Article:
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CEFTUS Roundtable “Understanding the Transformation; AK Party Era in Turkey”

CEFTUS Roundtable “Understanding the Transformation; AK Party Era in Turkey”



27 March 2015, House of Lords

The Centre for Turkey Studies (CEFTUS) hosted a roundtable with Mr Etyen Mahcupyan on the transformation of Turkey over the last decade. Lord Howell of Guildford kindly hosted and chaired this roundtable discussion in the House of Lords.

Mr Etyen Mahcupyan in his opening remarks detailed the political reforms of the AK Party since it came to power in 2002 and claimed that the AK Party is the only political party that could bring change to Turkey and that can carry on implementing further reforms. Mr Mahcupyan analysing the history of the Turkish Republic argued that the state discriminated against religious and ethnic groups, especially the conservative Muslims, who constitutes the majority, before the AK Party. He said that AK Party’s policies paved the way for reforms in religiosity in Turkey as Muslims in Turkey have found new ways to define themselves and understand religion, which led to tolerance among religious groups and in public in general. He added that conservatives now are more moderate and that pluralism and liberal thinking have been enjoyed in the conservative circles more than ever. Mr Mahcupyan saying that he feels more like an Ottoman than an Armenian argued that the conservative Muslims as the majority group is the key group in Turkey’s path to democratisation, prosperity and freedoms.

Mr Machupyan said that Turkish politics and media go through political polarisation, however, he claimed that there is no polarisation among people. He suggested that divisions between classes are slowly disappearing and that political polarisation is only natural in the run up to elections. Turkey has seen two election campaigns last year with local elections in March and Presidential election in August 2014 and the general elections are to take place on 7 June this year.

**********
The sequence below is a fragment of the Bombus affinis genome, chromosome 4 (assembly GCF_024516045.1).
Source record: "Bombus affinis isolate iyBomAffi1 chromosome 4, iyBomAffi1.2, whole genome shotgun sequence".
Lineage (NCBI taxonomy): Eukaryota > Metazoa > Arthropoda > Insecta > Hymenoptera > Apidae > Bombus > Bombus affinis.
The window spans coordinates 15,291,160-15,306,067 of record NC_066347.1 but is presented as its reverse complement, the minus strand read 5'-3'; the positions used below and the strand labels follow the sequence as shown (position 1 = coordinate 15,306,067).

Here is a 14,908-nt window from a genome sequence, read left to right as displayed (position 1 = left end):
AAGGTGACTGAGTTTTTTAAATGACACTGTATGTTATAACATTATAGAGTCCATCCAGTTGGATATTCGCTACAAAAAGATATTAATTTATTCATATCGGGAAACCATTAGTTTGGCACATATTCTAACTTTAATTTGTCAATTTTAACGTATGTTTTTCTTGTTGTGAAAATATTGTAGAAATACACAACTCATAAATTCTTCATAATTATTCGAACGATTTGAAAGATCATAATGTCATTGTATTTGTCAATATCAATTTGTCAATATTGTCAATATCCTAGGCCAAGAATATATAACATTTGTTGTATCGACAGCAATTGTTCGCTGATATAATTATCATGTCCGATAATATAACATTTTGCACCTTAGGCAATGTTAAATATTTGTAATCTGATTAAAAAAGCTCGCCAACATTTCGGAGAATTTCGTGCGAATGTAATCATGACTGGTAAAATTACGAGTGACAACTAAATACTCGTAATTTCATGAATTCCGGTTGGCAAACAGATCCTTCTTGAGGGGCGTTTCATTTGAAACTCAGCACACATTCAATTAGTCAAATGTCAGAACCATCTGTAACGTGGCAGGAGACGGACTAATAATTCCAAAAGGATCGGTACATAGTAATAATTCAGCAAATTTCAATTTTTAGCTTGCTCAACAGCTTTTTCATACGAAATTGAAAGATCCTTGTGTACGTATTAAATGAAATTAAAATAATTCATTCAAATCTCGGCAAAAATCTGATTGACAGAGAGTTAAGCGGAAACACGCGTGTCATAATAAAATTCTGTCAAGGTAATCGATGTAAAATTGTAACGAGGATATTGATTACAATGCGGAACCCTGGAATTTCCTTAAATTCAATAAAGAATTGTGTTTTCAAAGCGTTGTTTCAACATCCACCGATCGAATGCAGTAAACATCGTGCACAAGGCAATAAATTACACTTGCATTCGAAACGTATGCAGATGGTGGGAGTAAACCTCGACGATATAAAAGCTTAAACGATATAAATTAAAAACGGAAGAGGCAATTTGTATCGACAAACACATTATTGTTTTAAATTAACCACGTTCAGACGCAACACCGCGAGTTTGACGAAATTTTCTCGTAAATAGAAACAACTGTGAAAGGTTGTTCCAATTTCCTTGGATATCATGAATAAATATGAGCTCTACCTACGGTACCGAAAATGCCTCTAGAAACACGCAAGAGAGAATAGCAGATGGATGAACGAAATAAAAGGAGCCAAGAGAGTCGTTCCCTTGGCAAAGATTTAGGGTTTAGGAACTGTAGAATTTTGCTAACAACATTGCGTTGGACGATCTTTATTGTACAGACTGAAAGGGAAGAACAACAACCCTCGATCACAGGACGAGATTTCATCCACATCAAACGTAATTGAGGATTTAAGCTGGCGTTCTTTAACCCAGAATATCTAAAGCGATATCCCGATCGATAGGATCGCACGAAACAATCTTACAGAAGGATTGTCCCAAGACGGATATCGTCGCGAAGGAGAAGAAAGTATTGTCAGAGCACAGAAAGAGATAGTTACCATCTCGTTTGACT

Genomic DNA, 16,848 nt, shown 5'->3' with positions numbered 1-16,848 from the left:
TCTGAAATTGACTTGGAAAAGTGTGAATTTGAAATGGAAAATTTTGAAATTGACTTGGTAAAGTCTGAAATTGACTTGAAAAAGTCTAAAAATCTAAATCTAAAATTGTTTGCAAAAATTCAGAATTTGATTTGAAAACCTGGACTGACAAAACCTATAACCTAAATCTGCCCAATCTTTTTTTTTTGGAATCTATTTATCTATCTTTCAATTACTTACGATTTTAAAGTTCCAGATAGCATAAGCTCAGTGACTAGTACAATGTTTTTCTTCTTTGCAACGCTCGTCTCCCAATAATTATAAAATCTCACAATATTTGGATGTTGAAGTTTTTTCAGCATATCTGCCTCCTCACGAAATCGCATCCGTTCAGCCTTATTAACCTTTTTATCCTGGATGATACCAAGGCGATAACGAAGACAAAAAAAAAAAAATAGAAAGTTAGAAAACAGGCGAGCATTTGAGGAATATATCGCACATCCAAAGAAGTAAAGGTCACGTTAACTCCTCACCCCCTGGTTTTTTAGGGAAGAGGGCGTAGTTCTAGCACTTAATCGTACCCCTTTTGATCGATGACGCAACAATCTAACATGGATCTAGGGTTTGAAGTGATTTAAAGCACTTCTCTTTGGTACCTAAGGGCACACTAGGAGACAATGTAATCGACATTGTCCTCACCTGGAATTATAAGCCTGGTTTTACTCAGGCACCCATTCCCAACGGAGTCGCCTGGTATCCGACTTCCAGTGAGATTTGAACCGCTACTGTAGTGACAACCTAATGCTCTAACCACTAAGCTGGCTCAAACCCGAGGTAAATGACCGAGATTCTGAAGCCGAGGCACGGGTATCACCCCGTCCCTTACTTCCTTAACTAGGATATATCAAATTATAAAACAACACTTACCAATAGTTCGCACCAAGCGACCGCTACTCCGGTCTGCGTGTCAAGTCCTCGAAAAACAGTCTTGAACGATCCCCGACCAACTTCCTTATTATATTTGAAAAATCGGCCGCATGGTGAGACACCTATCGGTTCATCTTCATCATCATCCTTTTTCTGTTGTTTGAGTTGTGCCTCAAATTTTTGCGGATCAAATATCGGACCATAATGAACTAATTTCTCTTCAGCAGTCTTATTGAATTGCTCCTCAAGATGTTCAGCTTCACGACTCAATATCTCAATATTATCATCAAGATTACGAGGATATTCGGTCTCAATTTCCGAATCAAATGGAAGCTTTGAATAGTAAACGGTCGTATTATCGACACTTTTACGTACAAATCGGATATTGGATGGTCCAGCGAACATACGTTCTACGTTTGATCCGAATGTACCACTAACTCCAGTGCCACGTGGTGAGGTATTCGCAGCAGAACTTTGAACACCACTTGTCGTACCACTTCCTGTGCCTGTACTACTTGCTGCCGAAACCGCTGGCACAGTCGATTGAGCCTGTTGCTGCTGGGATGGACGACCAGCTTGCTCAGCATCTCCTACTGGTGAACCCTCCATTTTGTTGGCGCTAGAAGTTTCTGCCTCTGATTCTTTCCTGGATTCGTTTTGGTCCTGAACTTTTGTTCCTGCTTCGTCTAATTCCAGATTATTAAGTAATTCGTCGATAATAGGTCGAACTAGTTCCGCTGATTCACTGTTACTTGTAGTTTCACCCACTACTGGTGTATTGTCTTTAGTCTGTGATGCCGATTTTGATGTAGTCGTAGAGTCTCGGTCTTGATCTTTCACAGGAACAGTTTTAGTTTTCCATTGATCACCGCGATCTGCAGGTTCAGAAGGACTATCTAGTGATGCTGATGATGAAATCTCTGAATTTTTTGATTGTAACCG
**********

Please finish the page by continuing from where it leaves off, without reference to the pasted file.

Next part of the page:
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Responding to questions regarding Turkish foreign policy in the region, Mr Mahcupyan said that Turkey considers ISIS as one of the greatest threats to its sovereignty and that Turkey would prefer to have a Kurdish neighbour only on the condition that the government and Kurdish political factions can strike a deal as part of the government initiated peace process. He added that about 700 to 1000 people from Turkey and approximately 300 from Europe joined ISIS, which, he said, proves the point that fighting against ISIS is not only Turkey’s responsibility but also Europe’s. Machupyan referring to over a million Syrian refugees in Turkey asserted that Turkey, following the legacy of Ottoman rule, has had an open door policy for peoples of Syria since the conflict begun and provided tremendous support for the refugees.

As a response to a question about Mr Mahcupyan’s thoughts on 1915 events, he said that what happened to Armenians in 1915 was genocide by definition, however, he said, genocide is a legal term, not a historical formulation.



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